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3 Primary Subject Patterns

 

Lighting 101

 

Lesson Info

3 Primary Subject Patterns

We've talked about key and secondary light patterns and positions. Now let's talk about the subject's position in relation to the light. We have basically three common kind of subject placements or positions in relation to a light. And the first is going to be short lighting and then we have direct or flat. And then we have broad lighting, each one of these do different things. And because this is probably the last videos that I can use, I need his help. I want needed to come help me. I need to come out here real fast. Then I'll just put this led like that. We don't need bad guy. Okay, so let's start with direct flat or some symmetrical light. Ok. Now, there's, lots of different symmetrical light patterns were going to show you. We have paramount. We have clam shell with a fill underneath. Paramount. We have square. We have flat. Those are all examples of basically a flat, a direct or symmetrical style light. Why this medical? Because on both side of the face, it's on every side, it's,...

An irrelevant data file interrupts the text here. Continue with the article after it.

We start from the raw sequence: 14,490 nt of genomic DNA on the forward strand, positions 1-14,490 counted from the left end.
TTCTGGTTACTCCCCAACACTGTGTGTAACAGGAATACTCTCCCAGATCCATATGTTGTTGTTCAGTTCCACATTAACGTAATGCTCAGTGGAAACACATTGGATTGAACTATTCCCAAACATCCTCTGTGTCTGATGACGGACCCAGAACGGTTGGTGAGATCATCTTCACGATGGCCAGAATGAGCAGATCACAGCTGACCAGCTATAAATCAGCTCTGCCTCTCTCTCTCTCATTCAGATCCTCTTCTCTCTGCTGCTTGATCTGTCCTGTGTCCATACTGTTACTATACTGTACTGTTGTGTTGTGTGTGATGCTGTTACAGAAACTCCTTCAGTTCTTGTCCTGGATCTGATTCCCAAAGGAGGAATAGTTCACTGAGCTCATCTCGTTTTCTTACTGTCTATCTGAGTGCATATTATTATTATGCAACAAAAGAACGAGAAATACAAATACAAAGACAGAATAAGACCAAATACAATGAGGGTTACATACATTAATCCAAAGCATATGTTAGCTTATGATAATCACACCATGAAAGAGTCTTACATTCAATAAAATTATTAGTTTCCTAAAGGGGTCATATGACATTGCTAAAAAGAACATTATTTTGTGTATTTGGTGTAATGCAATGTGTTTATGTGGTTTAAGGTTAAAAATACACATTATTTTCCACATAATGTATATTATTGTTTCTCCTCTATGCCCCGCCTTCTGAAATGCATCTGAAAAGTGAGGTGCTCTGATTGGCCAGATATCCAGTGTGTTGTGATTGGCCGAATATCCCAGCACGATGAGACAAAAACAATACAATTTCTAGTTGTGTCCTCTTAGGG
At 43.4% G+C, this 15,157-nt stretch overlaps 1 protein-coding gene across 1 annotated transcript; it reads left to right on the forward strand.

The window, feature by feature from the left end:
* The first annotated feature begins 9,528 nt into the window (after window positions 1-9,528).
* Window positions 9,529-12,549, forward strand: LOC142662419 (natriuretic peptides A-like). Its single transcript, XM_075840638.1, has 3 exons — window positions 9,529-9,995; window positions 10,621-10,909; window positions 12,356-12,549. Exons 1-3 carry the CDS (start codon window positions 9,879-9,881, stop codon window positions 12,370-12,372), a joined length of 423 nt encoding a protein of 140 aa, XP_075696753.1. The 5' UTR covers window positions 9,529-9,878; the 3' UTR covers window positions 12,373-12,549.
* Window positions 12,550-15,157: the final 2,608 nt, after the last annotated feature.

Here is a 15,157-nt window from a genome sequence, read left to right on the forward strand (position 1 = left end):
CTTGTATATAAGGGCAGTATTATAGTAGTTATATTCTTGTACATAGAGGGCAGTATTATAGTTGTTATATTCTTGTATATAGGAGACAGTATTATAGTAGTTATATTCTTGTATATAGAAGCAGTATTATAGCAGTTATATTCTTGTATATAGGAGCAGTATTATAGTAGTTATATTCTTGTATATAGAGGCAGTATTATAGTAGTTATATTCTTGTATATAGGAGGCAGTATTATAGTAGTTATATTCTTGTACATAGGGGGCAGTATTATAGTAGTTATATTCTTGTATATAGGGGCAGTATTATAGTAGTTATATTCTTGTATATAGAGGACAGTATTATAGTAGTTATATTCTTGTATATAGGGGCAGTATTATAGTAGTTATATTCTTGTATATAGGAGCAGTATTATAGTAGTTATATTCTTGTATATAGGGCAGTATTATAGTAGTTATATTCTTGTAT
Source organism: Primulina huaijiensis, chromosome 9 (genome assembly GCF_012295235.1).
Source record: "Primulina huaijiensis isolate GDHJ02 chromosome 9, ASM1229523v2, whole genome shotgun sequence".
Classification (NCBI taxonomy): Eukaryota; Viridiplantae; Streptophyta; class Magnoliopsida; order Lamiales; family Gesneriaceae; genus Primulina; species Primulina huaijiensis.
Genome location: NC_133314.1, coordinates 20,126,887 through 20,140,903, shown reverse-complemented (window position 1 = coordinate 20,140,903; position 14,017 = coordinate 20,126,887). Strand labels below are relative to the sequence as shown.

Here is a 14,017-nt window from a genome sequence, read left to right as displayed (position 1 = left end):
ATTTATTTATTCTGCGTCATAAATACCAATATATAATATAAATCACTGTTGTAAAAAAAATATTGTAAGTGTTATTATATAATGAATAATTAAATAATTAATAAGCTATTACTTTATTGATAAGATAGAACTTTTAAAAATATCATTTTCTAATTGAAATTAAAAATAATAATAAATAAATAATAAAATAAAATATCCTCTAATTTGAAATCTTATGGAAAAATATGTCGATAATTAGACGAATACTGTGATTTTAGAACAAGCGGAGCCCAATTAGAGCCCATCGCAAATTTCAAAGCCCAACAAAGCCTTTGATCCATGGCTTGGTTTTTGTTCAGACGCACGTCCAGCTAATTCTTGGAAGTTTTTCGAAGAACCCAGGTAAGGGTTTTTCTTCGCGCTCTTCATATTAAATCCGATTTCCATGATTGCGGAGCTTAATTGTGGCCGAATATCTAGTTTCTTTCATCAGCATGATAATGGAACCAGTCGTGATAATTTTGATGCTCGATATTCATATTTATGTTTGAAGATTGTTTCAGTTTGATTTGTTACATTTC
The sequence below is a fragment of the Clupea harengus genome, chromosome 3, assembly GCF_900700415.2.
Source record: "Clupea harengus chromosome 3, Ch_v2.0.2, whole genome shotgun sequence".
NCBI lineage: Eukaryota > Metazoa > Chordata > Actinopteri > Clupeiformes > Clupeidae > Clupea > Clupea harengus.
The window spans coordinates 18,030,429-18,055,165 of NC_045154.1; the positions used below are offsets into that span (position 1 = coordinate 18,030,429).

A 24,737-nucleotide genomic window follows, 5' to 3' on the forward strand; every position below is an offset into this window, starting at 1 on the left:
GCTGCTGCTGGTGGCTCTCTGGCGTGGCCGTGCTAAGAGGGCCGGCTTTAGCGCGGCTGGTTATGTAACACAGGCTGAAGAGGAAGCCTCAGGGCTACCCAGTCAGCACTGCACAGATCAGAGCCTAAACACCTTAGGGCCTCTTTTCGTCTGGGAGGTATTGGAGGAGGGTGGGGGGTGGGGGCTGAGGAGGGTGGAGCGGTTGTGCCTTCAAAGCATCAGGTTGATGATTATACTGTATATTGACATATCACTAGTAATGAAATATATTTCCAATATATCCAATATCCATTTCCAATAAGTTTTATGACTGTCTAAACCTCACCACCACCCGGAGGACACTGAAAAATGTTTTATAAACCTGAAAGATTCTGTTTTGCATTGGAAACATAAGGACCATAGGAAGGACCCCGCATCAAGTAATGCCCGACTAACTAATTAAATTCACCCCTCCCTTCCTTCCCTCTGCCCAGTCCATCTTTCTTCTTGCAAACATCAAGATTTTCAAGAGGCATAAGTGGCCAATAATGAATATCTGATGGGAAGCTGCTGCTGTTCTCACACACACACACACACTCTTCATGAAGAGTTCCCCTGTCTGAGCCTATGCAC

all equal lighting, so we refer to it as basically a symmetrical light. This type of light is wonderful for creating extremely flattering types of portrait's. Okay, because again, that's, symmetrical light is going to light everything evenly if fills in all the wrinkles, all the imperfections and it creates a very beautiful flat look to it that's great for beauty and fashion and portrait's and so forth but it's fantastic for showing symmetry interface. And if somebody lax symmetry, I mean, we all lack symmetry to an extent if you guys actually take a photo of yourself, take a photo cut and a half and then put the left side's together and then put the right sides together, you'll notice that you look like two completely different people with the left side's connected on both sides and then with the right side on both sides, you look very different. Looks scary. We all have a little bit of dysentery to the face, but if someone has a lot of the cemetery, then what ends up happening is by using these types of lighting this type of shot, you're exaggerating that, and so you want to make sure you avoid a symmetrical flat shot and that kind of lighting if the person does not have at least a average symmetrical face otherwise you're really doing them an injustice so let's talk about short or slimming type lighting. Now, short lighting is basically in reference to the position of the face in reference to the lighting okay, so if I turn my face into the light a little bit like this okay, so my chin just basically moves towards that light. It leaves the broadside, so from the camera right now, the broad side of the face is this side, right? Because the short side is kind of away from us. The short side is what lit and the broadside falls in the shadow. Now, right now, we have quite a bit of fill light coming from here, so you don't see his extreme of shadows, but if you look on olivia's face, you can see the short side being lit on the left side, falling pretty deep in the shadows. The effect that this has is generally a slimming effect on the face, which you can imagine that for most people for ninety five percent of us it's actually going to be more flattering than the opposite. Short lighting has a slimming effect and that's why we kind of placed it on this little scale here as you go to this side, you're going to slim down the face now someone has most of us want to look a little bit skinnier and photos, but if someone has a very narrow face to begin with, you probably don't want to short light it. You want to either use direct or flat lighting or even brought in the face by using broad lining, so here we have broad, which means gain short, not broad, which means game abroad equals the effect that it has is kind of gaining or large inning enlarging the face short equals slimming the face okay, how do we position? Well, we have our same key lie right there and this time the subject is basically looking away from the key light so the broad side of the face this side that you see the most of in camera is the side that's basically lit okay? And the short side the face is the one that falls in the shadow so we see the exact same thing here and you can see if you compare these two photos side by side this one is going to be a little more flattering is going to make olivia's face look a little more narrow little more slim this one is going to broaden the face a little bit again ninety nine percent of the time ninety five percent whatever percentage you guys like okay, just ah hi percent of the time your short side is going to be the better and more flattering angle to shoot somebody. So remember, the simplest way to think about it is just short means that their chin is facing towards the light and broad means that their chin is basically going away from the light okay in relation to where the camera is in the light and so forth so that's, really it. This is going to be one of the last things that we kind of play into when we're positioning our subject in relation to where our primary archy light is coming from. Is considering this and considering the overall effect that we want to have any image, if we want symmetry, if we want to show off and get that beauty in that perfect look, well, direct, flat and symmetrical light techniques are wonderful. If you want a short and slim the face a little bit too kind of slim down a person's, ah, figure or face, then short lighting is fantastic. And if you want to broaden someone who already has a very narrow features and very narrow face, then we would use broad lighting to open it up a little bit. Hopefully that I'll make sense. Let's, head on now to the next video.